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–Coal (all types)– 492.7 billion short tons..Currently 54% (266 billion short tons)of the total is
considered recoverable with current mining techniques,but that can change as new extraction
methods are developed.The United States consumes about 1 billion tons of coal annually,which
means at current consumption rates (which may reduce if nuclear power begins to offset coal in the
production of electricity)we have about 266 years of currently recoverable coal left.

The United States not only imports crude oil,but refined gasoline (about 10% of our total gasoline
usage) from Venezuela,the Caribbean and Europe.These imports result from limited refinery capacity.
The last new refinery to open in the United States was in 1976. Limited refinery capacity results from
a number of factors including environmental opposition, highly restrictive government regulations,and
market projections that suggest that oil usage will peak in about five years, causing oil companies to
hesitate to build new refineries and get stuck with unused capacity. Limited refinery capacity also
translates into low levels of gasoline stocks on hand during any given week, which contributes directly
to linkage of gasoline prices at the pumps to the price of crude oil on the world market. Additional
strain is placed on American refineries because of local fuel formulation standards requiring scores of
unique formulations.

Nuclear power provides 19% of the electricity consumed in the United States.8 Coal remains the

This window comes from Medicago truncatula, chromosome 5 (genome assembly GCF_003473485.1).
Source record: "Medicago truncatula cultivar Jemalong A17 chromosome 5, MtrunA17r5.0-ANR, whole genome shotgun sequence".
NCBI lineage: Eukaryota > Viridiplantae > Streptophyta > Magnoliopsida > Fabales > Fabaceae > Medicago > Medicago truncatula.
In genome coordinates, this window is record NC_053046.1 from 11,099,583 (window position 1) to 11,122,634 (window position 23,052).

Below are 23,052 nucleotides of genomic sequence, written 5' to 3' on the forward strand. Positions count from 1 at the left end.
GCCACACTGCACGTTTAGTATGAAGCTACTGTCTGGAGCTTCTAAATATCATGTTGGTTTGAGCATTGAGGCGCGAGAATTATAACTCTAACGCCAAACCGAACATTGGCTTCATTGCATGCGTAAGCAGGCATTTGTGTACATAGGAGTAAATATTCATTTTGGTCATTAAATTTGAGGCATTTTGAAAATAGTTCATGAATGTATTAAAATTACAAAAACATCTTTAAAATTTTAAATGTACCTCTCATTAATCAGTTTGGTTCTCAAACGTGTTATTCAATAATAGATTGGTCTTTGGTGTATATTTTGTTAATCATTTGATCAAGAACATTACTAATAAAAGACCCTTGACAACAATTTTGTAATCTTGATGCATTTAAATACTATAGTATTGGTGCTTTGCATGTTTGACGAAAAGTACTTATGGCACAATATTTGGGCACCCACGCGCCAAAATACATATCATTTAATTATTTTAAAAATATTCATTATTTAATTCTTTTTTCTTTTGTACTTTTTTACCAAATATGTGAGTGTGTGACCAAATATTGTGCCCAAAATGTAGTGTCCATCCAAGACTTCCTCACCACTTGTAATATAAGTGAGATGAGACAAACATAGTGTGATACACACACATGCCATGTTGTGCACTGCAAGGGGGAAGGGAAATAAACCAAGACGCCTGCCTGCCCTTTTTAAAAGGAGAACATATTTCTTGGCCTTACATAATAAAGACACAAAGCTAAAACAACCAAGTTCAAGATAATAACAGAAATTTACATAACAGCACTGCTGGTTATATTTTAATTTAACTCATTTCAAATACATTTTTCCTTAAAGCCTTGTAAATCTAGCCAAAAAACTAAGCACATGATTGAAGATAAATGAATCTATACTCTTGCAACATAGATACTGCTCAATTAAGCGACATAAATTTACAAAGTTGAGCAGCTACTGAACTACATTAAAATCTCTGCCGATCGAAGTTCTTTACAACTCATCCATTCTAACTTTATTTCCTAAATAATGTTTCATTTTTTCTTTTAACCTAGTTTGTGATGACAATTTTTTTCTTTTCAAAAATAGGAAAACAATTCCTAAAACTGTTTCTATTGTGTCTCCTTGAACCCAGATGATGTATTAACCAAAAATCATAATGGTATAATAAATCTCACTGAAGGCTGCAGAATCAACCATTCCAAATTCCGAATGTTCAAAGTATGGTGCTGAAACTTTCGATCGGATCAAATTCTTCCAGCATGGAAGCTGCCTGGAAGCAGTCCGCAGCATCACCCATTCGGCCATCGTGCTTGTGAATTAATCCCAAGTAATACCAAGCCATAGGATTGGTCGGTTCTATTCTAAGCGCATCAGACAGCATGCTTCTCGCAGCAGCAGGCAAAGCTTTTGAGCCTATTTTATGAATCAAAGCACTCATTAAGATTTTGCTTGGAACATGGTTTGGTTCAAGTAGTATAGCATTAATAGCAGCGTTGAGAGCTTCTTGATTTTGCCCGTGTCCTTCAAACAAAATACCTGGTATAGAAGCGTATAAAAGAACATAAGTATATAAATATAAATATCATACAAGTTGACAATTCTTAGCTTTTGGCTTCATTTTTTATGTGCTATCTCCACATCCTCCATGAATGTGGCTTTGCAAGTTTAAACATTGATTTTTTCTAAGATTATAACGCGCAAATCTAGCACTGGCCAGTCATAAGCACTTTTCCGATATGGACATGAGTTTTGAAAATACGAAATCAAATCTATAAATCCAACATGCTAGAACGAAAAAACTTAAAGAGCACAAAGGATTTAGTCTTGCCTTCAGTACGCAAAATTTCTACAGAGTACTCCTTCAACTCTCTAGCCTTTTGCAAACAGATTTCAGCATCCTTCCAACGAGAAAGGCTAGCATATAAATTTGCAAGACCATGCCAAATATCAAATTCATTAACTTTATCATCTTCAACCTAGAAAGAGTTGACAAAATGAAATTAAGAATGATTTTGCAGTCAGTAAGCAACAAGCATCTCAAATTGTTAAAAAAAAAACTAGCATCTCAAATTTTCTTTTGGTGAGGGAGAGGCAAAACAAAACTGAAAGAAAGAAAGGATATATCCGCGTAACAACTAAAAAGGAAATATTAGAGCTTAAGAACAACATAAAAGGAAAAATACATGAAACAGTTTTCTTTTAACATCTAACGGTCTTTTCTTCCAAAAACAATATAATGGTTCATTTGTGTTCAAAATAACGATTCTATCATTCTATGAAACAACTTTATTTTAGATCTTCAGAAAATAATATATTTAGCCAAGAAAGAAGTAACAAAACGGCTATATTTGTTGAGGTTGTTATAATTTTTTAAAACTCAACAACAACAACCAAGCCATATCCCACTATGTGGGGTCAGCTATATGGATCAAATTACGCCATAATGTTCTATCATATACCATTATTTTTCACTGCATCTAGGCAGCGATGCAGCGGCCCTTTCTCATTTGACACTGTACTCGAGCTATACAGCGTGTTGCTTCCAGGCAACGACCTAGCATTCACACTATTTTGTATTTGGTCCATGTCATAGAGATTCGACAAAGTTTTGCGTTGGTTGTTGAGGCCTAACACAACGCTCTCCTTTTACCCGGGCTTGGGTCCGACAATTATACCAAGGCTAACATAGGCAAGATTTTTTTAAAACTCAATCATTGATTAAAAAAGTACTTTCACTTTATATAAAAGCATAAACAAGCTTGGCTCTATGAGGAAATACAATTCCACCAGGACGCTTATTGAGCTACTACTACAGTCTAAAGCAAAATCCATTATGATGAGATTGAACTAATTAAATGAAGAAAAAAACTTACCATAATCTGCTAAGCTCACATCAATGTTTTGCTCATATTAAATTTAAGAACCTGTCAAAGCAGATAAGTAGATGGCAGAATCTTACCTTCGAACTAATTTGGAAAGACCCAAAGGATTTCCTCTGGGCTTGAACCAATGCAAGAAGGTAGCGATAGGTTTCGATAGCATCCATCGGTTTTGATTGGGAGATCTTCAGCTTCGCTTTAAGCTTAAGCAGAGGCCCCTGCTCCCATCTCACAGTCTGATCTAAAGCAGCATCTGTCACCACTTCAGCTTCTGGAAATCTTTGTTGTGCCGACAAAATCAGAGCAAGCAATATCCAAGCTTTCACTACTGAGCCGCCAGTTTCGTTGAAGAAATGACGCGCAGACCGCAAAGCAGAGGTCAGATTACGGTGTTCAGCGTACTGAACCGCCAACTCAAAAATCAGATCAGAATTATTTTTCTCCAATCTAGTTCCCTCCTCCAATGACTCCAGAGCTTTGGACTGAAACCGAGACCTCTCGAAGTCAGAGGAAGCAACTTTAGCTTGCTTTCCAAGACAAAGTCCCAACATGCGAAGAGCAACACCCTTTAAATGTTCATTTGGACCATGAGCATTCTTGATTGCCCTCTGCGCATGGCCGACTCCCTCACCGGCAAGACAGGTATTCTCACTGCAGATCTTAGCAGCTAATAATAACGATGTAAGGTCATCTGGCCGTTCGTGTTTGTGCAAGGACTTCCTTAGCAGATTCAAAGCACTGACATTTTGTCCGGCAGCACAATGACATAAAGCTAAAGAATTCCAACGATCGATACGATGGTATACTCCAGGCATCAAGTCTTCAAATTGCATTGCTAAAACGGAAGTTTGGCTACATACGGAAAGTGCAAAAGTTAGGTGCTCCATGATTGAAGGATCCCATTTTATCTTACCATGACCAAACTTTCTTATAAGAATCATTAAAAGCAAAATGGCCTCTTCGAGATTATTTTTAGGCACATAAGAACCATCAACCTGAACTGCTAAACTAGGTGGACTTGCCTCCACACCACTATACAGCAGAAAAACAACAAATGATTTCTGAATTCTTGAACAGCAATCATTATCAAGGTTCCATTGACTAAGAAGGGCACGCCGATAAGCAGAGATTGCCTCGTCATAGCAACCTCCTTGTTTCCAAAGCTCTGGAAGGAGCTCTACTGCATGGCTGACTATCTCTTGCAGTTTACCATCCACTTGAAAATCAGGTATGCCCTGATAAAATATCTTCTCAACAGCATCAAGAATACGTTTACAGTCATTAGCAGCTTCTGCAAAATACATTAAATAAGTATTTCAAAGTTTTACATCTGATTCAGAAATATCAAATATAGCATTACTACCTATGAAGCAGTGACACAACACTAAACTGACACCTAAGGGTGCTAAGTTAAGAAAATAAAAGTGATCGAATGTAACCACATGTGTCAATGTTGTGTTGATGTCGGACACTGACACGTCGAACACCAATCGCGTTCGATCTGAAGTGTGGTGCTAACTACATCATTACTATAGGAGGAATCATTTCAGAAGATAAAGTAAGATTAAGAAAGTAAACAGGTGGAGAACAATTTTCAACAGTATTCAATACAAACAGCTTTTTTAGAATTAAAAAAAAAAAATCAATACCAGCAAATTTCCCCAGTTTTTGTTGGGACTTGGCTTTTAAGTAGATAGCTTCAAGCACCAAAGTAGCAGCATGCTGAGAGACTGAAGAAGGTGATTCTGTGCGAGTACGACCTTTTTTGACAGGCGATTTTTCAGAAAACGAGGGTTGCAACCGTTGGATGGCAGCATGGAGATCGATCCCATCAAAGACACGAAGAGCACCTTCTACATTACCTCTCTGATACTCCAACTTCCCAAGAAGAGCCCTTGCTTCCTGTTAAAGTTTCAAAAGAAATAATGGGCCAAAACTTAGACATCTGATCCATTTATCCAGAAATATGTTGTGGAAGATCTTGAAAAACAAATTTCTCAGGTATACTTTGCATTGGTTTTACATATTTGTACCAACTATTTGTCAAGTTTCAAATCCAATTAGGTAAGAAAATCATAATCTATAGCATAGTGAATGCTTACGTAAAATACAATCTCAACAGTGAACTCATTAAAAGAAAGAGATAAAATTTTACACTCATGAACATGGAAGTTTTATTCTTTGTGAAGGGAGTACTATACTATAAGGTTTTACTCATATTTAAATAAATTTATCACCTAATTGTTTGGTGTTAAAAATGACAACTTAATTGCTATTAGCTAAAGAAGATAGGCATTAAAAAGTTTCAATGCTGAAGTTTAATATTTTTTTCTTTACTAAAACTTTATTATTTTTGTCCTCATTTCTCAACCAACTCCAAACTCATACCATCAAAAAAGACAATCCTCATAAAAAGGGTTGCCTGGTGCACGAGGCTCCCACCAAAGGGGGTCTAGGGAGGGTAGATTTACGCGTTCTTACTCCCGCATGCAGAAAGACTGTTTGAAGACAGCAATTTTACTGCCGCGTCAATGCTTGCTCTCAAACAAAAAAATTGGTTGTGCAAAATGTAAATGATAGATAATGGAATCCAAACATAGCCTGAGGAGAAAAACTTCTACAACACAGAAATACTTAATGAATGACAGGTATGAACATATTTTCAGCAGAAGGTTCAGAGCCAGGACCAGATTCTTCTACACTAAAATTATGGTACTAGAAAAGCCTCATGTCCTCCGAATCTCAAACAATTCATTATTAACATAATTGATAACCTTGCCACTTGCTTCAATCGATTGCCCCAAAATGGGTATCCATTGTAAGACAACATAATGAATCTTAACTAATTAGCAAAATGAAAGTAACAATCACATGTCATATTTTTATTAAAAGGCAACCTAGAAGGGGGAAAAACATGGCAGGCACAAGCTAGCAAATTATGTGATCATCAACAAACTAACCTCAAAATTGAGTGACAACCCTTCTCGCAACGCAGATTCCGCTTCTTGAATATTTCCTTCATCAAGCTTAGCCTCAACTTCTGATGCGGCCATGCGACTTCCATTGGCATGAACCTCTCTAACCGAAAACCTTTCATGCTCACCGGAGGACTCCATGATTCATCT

largest sources of electrical power at 49% while natural gas fired electrical plants provide 20% of our
electricity. With increasingly safe nuclear technology available and greatly improved means of
recycling nuclear waste,there is no logical reason why nuclear technology cannot produce virtually all
American electricity – freeing up natural gas and coal for other uses..For example, safe and efficient
nuclear power provides 78% of France ’s electrical needs. There are 103 licensed reactors at 65 sites in 31
states generating electricity at approximately 90% of capacity, yet no new plants have opened in
nearly 30 years due to environmental opposition (remarkable given that nuclear plants emit little or no
greenhouse gasses), safety concerns, controversy over nuclear waste, and the “not in my backyard ”
syndrome. Beginning with the Energy Policy Act of 2005, however, the US Government has taken
steps to encourage nuclear development and as of March 9, 2007, twelve companies have announced
plans to file applications for development of 34 new units.9


National Security Issues:


1. Dependence of foreign sources of energy (particularly oil and natural gas) puts the United States at risk from foreign state owned oil companies. Some of those nations, particularly Iran, provide significant funding to terrorists including training and equipment for individuals killing American and Iraqi soldiers in Iraq. Other nations, such as Saudi Arabia, are home to individuals and organizations that provide support and funding to terrorists. It is unconscionable that American dollars spent of foreign oil end up resourcing terrorists intent on killing us and destroying our way of life.

2. Importation of 10.10 million barrels of crude oil a day10 at $150 dollars per barrel means that the US is hemorrhaging $1,515,000,000 per day – contributing significantly to our international trade deficit, weakening the dollar and placing ourselves at further national security risk. The amount of money that we pay for foreign crude oil in 67 days will fund the war in Iraq and Afghanistan for a year .11 A weakened dollar encourages investors and nations to divest.

 














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8. “Net Generation by Energy Source by Type of Produce ”, EIA, October 22, 2007
9. “Nuclear Power :Outlook for New U.S. Reactors ”, Congressional Research Service, March 9, 2007
10 Ibid.
11 War funding estimate of $100 billion annually based on data available in a Congressional Research Service report